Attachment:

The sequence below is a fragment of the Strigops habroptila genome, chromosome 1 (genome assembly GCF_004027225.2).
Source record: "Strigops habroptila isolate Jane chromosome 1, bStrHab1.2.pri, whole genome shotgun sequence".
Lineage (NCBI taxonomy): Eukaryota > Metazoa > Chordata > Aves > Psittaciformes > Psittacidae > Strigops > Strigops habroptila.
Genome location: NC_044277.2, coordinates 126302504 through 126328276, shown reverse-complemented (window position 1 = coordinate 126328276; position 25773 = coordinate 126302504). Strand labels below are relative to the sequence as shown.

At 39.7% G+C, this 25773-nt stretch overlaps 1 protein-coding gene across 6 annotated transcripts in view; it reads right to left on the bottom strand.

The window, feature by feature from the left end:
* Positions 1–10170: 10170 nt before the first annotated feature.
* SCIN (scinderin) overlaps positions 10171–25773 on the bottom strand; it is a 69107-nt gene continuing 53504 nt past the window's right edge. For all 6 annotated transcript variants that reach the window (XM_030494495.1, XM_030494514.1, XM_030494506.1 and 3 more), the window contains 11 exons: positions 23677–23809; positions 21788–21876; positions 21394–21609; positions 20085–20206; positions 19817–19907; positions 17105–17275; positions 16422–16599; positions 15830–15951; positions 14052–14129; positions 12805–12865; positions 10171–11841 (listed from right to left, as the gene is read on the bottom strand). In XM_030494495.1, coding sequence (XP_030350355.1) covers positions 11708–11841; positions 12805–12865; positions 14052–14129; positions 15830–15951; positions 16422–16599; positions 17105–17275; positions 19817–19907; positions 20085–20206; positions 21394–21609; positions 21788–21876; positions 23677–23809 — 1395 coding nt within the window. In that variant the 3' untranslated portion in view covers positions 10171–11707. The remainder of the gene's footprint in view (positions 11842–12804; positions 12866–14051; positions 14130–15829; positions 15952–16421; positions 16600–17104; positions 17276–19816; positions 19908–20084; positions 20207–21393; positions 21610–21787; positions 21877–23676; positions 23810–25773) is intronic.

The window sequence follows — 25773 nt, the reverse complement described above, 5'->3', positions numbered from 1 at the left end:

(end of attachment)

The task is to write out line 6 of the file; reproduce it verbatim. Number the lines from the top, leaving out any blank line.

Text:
The window, feature by feature from the left end: